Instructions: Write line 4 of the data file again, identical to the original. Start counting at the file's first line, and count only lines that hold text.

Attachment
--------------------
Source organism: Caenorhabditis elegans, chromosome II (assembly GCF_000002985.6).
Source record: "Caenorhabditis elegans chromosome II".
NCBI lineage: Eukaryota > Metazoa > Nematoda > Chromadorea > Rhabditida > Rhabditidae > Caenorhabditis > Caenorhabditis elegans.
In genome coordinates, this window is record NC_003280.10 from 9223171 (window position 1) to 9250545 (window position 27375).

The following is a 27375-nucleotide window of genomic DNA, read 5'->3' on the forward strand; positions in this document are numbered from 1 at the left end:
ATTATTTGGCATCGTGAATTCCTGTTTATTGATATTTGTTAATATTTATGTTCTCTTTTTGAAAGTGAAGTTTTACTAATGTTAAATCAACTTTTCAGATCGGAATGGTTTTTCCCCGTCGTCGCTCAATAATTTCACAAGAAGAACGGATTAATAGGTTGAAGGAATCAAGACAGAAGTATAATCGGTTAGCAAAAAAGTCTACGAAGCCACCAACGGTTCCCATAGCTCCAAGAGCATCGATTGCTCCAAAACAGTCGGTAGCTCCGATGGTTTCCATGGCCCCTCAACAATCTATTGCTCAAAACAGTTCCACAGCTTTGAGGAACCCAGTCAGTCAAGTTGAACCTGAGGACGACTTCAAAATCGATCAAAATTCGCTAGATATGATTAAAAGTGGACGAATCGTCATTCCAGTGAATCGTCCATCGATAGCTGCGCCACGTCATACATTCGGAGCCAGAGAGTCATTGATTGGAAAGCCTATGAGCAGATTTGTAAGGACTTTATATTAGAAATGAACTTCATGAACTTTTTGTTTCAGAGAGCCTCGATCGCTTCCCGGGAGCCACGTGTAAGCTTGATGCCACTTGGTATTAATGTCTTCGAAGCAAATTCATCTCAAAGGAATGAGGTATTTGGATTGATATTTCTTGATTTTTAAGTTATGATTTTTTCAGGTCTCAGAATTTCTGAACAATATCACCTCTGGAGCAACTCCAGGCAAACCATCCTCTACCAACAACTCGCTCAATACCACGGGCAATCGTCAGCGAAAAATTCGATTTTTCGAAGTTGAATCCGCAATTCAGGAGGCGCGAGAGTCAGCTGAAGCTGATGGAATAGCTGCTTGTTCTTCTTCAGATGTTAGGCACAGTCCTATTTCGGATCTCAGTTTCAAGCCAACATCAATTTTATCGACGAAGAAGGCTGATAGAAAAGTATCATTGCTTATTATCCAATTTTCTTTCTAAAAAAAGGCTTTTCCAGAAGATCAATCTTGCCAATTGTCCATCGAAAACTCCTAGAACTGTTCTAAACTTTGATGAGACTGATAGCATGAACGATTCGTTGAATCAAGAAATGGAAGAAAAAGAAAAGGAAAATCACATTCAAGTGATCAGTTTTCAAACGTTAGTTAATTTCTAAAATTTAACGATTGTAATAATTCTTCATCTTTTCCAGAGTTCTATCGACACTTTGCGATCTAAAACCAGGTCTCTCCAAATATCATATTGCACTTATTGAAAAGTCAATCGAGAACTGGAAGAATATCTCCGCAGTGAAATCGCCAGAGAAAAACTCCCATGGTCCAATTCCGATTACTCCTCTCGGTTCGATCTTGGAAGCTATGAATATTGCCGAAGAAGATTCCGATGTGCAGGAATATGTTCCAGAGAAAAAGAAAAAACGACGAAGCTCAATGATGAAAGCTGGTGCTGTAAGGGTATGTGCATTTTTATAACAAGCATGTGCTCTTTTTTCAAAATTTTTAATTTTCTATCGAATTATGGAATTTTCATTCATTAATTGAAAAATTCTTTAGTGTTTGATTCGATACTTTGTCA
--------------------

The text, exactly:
In genome coordinates, this window is record NC_003280.10 from 9223171 (window position 1) to 9250545 (window position 27375).